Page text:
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Density of polynomials with a prescribed number field extension
It presumably goes to $0$. Consider the case $n = 2$ for concreteness. 
Apr 23 
revised 
How seriously should a graduate student take teaching evaluations?
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Apr 23 
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padic analogue of the Strong Law of Large Numbers
The $p$adic Haar measure does not work well for the integration developed in his book, since it is not a bounded distribution. I've never heard of a robust $p$adic version of the LLN. 
Apr 23 
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padic analogue of the Strong Law of Large Numbers
Jesse, be more precise about what you mean by a $p$adic random variable and integration wrt the $p$adicvalued Haar "measure." Such integration is not welldefined in general, as a limit of Riemann sums can depend on the choice of sample points. See p. 39 of Koblitz's $p$adics book (2nd ed.) for a problem with the simple example $f(x) = x$. If you want to define this integral using sample points $0,1,\ldots,p^n1$ at "level $p^n$" then the integral exists for a restricted class of continuous functions. See Robert's $p$adics book for "Volkenborn integral." 
Apr 21 
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Is this theorem on $L$functions known?
In your theorem, the two conditions do not directly mention $L_1$ and $L_2$. It would be better to write those conditions using "$L_i$ for $i = 1$ and $2$" in each and writing $L_i$ instead of $L$ in the equations. 
Apr 20 
awarded  Nice Answer 
Apr 20 
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Surjectivity of trace map
This already has counterexamples in the simplest example of quadratic fields. Let $R = \mathbf Z$, $F = \mathbf Q$, and $K = \mathbf Q(\sqrt{d})$ where $d$ is a squarefree integer. If $d \not\equiv 1 \bmod 4$ then $A = \mathbf Z[\sqrt{d}]$ and the image of the trace map from $A$ to $R$ is $2\mathbf Z$. A concrete example is $A = \mathbf Z[i]$. In these examples $2$ is wildly ramified.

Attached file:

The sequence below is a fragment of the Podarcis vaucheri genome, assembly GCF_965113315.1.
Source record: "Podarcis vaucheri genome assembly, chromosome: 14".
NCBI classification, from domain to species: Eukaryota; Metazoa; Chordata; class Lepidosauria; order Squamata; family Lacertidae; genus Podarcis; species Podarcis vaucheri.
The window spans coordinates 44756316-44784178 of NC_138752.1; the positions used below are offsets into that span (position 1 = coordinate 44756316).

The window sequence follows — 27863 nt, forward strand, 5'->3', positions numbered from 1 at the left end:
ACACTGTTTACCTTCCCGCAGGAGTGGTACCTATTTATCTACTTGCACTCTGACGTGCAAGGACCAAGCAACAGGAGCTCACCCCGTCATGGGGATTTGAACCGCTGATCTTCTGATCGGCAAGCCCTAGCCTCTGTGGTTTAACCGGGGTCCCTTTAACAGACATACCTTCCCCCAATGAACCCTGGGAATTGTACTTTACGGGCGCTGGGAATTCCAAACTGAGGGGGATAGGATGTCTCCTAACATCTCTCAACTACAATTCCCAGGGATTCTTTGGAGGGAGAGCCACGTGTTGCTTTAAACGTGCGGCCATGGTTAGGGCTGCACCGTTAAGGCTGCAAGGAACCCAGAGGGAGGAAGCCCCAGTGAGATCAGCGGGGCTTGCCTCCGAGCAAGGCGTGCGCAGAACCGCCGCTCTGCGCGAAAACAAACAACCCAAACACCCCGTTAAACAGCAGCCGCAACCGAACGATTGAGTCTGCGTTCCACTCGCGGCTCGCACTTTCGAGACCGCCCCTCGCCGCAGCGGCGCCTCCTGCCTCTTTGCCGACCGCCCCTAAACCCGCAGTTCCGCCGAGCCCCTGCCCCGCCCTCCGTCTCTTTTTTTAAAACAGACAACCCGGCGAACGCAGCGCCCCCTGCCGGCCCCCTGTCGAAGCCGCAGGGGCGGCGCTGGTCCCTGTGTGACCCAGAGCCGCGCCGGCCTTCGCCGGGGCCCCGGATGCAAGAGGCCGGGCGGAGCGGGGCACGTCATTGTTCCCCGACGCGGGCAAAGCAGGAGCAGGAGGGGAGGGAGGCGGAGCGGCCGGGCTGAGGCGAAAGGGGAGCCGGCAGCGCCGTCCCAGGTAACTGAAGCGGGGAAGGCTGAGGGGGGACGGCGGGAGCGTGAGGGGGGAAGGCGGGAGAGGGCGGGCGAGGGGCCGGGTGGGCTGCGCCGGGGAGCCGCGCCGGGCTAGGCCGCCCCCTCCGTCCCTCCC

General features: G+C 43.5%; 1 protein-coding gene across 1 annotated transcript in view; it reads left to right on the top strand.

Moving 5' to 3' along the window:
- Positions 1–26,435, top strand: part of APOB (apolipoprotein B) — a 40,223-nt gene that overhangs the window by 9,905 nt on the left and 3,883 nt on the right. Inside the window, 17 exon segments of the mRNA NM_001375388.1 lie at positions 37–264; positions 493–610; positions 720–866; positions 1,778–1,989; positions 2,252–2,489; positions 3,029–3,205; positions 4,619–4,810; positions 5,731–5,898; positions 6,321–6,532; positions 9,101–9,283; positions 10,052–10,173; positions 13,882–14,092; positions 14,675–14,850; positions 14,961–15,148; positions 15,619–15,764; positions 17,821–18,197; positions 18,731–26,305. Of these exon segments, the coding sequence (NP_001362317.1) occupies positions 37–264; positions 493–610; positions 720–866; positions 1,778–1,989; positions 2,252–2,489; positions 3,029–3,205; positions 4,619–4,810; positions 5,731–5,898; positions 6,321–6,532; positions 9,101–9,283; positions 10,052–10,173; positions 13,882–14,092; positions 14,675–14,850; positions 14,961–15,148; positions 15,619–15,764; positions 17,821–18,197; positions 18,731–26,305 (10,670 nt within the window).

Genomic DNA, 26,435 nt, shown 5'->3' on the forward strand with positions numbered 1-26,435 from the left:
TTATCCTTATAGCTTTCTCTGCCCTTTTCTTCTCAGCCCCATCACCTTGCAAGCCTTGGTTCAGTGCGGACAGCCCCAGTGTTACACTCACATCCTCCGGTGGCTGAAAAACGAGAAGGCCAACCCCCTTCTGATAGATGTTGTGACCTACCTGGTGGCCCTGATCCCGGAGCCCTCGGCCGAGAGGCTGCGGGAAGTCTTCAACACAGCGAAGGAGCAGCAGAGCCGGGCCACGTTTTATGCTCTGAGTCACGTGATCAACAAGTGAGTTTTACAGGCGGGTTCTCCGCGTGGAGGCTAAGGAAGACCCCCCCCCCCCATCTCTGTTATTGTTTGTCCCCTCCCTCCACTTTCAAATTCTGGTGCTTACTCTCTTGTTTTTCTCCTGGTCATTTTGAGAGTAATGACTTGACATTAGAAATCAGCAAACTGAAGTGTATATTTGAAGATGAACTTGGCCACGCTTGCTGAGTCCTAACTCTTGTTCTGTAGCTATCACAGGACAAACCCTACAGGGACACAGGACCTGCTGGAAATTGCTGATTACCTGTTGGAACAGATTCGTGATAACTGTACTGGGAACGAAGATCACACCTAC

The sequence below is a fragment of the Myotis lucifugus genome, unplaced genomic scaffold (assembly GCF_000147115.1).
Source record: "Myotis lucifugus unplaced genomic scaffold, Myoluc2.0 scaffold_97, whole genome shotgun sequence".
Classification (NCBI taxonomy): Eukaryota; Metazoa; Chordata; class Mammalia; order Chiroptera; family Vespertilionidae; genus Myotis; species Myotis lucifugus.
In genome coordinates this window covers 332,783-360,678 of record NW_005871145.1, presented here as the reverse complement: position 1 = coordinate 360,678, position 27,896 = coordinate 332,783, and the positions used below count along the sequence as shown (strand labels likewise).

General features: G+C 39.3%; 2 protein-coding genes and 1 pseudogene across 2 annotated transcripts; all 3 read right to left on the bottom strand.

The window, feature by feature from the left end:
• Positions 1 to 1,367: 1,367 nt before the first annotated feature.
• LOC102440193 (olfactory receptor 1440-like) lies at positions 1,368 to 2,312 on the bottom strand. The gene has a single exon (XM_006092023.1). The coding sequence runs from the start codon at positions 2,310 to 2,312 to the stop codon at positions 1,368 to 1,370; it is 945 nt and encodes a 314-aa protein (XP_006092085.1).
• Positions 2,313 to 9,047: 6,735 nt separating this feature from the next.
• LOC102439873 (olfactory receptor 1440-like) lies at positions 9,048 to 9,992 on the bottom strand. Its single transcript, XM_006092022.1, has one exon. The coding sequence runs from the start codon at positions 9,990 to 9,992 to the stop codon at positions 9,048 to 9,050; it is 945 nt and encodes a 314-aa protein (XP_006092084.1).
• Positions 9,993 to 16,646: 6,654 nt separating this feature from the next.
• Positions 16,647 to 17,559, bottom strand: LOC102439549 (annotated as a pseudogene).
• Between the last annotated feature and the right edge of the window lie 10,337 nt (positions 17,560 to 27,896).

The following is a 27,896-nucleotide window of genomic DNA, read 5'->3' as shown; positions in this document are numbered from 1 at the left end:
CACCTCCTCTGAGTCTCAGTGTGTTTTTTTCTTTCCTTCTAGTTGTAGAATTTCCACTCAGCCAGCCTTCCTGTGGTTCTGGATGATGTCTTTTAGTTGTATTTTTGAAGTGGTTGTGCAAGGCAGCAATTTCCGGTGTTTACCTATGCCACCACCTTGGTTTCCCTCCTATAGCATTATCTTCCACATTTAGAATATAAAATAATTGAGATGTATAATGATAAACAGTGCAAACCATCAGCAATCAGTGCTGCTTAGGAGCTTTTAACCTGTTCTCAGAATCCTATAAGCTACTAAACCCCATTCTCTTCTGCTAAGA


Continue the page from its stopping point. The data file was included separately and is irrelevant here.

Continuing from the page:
Apr 16 
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When has the BorelCantelli heuristic been wrong?
@DavidSpeyer, for the convenience of anyone reading this let me point out in that example in $\mathbf F_2[u]$ that there is an obstacle, but it's not local: if $f(0) \not= 0$ then $\mu(f^8+u^3) = 1$, so $f^8 + u^3$ can't be irreducible (it's easier to see this if $f(0) = 0$). The calculation of the M\"obius function of $f^8+u^3$ is, as you say, not obvious. 
Apr 14 
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distribution of $\sqrt{1} \mod p$
@JohannesHahn, don't think $p$adically. Just use the mod $p$ reduction lying between $0$ and $p1$ in the usual sense, and divide that by $p$. Of course there is a sign ambiguity on $\sqrt{1}$, but just fix a definite interval $[a,b]$ inside $[0,1]$ and ask how often some square root of $1 \bmod p$ has a normalized ratio in there, i.e., count for large $x$ how many $p \leq x$ with $p \equiv 1 \bmod 4$ have an $r_p$ from $0$ to $p1$ such that $r_p^2 \equiv 1 \bmod p$ and $a \leq r_p/p \leq b$. Then let $x \rightarrow \infty$ and look at asymptotics. Isn't that a sensible formulation? 
Apr 14 
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What are some mathematical concepts that were (pretty much) created from scratch and do not owe a debt to previous work?
I found this information in "Mathematics of Frobenius in Context" by Hawkins, pp. 288289. 
Apr 14 
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What are some mathematical concepts that were (pretty much) created from scratch and do not owe a debt to previous work?